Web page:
I’m a huge believer in the medicinal benefits of cannabis. My mom has undergone stem cell therapy and chemotherapy for cancer and we’ve been able to help her with CBD. Being able to help her with the pain and nausea that is associated with that has been a Godsend.”
There’s been rumor of a new album, could you tell me a little bit about that?
“Stereolithic was our last album, and that was for the hard core 311 fans. It was a bit of a throw back. We didn’t have any concern about singles, it was just sort of an in-house thing that we did with Scott Ralston, who’s our producer and soundman. Coming off that, we were like, it’s time to move forward, it’s time to innovate, get into some more modern production styles. I have the blessing of loving all kinds of music, even things that are knocked by purists. I love electronic music, there’s stuff in every genre. We’re experimenting with things like builds and drops, even for our live stuff. Building this upcoming album has been a lot of fun. This new album is called ‘Mosaic’ which is new territory, but it’s keeping with what people already love about us.”
When did you guys decide to launch the Grassroots Uplifter?
“So about 3 years ago, I realized vaping is such an innovation in how to use cannabis, as well as nicotine. I said if somebody really nails vaping for cannabis, that’s going to be huge! At the time, I went around and picked up what was already available, and saw that there was a lot of ways to improve on the experience. So, me and my partner started developing our own pen by breaking down what was available and finding ways to make it better. Hundreds of drawings, while we were seeking out a solid manufacturer. Hundreds of emails, pictures, videos, changing this and that, we eventually came out with the Version 1 Uplifter. Basically right after that came out, we changed out all the plastics, made it all glass and stainless steel with a super high power battery. Way cleaner taste. We love the CO2 extraction method so we partnered with Evergreen Extracts in Washington to get the cleanest, truest taste, and experience possible.”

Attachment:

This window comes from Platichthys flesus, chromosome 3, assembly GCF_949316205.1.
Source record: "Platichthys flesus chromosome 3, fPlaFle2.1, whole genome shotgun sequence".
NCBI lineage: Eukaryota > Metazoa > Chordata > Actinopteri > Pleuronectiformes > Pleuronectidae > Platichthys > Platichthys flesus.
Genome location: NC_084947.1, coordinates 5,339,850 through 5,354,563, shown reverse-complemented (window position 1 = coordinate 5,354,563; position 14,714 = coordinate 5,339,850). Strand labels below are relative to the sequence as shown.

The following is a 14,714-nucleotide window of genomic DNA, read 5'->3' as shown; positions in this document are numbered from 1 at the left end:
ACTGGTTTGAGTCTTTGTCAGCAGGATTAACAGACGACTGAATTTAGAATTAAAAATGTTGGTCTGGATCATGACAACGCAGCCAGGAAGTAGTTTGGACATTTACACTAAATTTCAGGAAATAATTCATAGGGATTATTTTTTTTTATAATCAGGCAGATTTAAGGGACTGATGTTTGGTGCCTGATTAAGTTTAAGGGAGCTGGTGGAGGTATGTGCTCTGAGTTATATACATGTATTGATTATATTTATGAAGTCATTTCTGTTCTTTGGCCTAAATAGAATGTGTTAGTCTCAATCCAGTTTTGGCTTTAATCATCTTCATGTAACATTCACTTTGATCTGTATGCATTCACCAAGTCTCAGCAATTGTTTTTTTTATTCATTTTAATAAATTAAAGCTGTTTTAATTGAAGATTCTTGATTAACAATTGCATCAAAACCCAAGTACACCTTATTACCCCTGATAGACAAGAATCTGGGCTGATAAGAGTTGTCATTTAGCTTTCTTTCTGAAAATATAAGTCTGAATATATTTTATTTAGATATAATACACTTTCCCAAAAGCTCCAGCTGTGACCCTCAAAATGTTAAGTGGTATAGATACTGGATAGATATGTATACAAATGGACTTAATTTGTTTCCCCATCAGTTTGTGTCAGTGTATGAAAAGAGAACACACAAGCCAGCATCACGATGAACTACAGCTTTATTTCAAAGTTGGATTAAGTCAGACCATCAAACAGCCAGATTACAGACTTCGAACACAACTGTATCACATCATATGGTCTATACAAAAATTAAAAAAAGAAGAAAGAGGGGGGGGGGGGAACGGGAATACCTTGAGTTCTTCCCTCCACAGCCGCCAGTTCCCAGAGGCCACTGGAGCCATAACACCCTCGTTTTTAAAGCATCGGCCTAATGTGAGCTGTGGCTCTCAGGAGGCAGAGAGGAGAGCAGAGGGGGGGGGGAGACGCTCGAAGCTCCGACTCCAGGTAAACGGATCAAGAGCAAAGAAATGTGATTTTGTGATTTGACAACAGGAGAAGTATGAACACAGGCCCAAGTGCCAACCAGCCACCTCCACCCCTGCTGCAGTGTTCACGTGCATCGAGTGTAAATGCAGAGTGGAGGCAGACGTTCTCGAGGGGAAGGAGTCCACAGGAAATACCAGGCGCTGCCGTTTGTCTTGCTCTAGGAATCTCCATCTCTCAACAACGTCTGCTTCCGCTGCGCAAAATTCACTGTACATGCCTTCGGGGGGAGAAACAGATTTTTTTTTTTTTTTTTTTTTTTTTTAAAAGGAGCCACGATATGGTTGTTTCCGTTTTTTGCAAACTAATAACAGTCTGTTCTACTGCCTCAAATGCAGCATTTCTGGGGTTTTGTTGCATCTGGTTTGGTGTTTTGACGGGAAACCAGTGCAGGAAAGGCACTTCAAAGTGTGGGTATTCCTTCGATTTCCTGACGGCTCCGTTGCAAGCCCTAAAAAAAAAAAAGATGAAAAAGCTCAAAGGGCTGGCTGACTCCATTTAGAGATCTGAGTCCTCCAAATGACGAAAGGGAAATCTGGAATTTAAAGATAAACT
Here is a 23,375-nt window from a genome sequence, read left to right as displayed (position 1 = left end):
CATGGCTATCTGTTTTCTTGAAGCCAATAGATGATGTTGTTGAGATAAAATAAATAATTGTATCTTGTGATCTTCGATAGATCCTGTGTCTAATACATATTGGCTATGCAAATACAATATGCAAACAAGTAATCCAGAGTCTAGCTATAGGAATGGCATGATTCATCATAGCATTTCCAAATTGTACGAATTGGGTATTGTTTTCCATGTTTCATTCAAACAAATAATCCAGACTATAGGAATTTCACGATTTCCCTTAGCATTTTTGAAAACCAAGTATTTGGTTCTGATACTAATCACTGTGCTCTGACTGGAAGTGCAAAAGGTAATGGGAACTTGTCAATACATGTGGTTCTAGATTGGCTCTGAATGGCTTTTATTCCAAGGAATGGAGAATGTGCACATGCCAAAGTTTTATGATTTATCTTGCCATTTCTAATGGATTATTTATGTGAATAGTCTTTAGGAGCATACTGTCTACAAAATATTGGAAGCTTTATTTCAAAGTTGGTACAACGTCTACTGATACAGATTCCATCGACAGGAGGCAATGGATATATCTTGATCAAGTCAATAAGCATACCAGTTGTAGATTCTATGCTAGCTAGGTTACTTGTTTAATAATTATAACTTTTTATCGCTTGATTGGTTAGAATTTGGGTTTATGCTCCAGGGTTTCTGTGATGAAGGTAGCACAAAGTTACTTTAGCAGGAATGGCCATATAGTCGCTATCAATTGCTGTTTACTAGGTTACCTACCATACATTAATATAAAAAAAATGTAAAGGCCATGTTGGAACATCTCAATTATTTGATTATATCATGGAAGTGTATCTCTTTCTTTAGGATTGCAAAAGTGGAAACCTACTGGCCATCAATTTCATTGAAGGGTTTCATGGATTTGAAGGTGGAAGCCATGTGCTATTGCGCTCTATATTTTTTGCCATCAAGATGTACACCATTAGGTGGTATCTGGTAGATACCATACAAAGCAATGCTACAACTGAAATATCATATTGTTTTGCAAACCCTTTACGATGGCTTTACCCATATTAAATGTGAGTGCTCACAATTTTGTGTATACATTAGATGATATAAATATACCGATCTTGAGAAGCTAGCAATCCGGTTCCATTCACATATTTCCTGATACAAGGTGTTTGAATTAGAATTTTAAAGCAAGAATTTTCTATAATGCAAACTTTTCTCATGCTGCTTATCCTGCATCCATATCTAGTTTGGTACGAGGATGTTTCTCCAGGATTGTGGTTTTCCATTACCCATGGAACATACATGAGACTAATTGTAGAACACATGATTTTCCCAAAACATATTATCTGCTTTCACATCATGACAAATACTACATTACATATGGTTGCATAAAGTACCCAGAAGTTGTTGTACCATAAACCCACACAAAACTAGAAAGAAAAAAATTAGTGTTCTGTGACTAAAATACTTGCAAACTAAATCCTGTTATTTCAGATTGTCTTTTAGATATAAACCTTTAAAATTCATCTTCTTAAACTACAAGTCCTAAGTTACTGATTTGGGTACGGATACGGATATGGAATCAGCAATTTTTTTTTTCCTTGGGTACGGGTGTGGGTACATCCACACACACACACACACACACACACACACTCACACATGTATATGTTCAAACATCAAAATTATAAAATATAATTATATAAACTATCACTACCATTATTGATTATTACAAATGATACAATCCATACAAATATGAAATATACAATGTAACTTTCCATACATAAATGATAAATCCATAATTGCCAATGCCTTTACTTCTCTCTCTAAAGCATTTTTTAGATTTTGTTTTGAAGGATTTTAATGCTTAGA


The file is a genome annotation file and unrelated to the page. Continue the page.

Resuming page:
When are you guys hitting the road for another tour?
“One of the great things that our fan base has allowed us to have is to keep being creative through tours, whether or not the last album did well, we go out and we tour, no matter what.
Being a band for 27 years, we took one summer off in 1998. Other than that, I’ve never been home for the month of July. It’ s really hard to be away from the wife and kids, but it’s a great way to see the country and stay in touch with our fans.
This summer’s tour, we got the band New Politics, a fun exciting band from England. This summer’s tour is a little longer than the last one. We’re going out for over two months. We’re really excited to drop the new album and get out there. New music to play. You’ll hear the familiar songs, but then there’s also going to be deep cuts that will satisfy the hard core fans. There’s jamming, the drum line; we work hard to make these shows exciting and dynamic. I think this tour is shaping up to be a special one.”